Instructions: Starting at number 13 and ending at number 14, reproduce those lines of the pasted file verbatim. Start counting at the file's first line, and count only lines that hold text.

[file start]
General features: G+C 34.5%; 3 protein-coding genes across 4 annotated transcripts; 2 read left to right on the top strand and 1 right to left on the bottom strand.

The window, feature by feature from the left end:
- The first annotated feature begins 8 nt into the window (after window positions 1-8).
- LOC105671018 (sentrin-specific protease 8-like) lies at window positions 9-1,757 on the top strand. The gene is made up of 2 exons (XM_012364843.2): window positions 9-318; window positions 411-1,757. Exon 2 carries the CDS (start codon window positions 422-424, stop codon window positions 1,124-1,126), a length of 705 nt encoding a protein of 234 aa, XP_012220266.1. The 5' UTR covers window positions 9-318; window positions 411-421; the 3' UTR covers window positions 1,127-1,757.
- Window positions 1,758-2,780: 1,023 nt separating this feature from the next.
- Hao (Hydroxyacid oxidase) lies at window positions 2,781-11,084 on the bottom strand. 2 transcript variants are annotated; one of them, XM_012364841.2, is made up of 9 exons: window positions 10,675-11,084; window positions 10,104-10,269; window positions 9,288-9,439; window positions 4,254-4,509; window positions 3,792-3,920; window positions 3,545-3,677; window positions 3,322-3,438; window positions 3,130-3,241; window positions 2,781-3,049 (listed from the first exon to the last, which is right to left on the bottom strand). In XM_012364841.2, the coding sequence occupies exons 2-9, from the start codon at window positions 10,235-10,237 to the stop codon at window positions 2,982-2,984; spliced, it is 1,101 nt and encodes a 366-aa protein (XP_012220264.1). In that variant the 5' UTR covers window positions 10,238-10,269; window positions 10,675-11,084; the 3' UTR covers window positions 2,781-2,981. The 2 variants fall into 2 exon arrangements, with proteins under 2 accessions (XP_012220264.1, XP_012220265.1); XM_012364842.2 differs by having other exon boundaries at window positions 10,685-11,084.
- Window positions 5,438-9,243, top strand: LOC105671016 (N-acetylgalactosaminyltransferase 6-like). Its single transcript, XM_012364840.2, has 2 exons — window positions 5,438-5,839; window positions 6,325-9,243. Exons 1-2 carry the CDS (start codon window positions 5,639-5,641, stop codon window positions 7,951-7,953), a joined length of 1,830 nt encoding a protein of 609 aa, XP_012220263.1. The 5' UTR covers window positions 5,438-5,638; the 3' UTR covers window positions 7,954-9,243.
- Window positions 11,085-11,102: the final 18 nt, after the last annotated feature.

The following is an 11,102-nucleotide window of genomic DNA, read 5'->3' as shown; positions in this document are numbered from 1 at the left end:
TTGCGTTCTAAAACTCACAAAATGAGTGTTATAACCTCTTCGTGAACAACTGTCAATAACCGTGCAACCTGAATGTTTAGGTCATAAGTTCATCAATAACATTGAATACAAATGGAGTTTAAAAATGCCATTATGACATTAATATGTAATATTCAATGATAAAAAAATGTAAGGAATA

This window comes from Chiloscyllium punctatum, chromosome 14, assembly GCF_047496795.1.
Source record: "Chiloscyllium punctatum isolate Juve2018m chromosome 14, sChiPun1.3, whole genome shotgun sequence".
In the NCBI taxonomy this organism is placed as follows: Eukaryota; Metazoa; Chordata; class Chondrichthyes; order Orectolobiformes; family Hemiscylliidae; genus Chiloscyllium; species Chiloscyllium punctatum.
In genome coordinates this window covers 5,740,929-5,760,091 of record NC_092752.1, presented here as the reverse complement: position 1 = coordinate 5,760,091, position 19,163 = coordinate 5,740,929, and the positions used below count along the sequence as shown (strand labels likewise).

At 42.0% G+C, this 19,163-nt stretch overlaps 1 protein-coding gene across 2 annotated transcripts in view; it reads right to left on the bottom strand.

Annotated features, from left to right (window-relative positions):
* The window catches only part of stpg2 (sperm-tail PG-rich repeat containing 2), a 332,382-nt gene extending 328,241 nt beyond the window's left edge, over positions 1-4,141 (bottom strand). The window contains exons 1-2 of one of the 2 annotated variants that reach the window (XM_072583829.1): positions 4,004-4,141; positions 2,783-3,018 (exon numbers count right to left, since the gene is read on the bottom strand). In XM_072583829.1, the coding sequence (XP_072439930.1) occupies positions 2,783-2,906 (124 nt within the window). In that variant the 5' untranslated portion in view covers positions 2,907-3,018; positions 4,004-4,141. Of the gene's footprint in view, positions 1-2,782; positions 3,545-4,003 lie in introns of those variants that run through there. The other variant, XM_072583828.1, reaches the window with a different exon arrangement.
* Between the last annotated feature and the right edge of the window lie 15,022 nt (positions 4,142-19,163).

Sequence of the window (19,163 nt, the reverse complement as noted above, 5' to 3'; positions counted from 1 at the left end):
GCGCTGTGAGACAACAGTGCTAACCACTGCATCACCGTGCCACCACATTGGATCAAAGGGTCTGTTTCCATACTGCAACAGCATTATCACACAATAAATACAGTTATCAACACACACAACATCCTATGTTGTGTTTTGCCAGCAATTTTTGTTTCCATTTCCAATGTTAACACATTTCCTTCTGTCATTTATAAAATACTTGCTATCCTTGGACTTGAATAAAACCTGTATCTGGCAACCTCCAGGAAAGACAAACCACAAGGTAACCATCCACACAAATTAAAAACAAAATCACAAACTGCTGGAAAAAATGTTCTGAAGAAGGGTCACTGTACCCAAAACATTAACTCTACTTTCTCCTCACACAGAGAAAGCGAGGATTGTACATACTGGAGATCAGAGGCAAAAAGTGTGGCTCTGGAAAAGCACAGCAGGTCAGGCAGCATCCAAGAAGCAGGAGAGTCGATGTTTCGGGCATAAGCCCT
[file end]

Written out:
In the NCBI taxonomy this organism is placed as follows: Eukaryota; Metazoa; Chordata; class Chondrichthyes; order Orectolobiformes; family Hemiscylliidae; genus Chiloscyllium; species Chiloscyllium punctatum.
In genome coordinates this window covers 5,740,929-5,760,091 of record NC_092752.1, presented here as the reverse complement: position 1 = coordinate 5,760,091, position 19,163 = coordinate 5,740,929, and the positions used below count along the sequence as shown (strand labels likewise).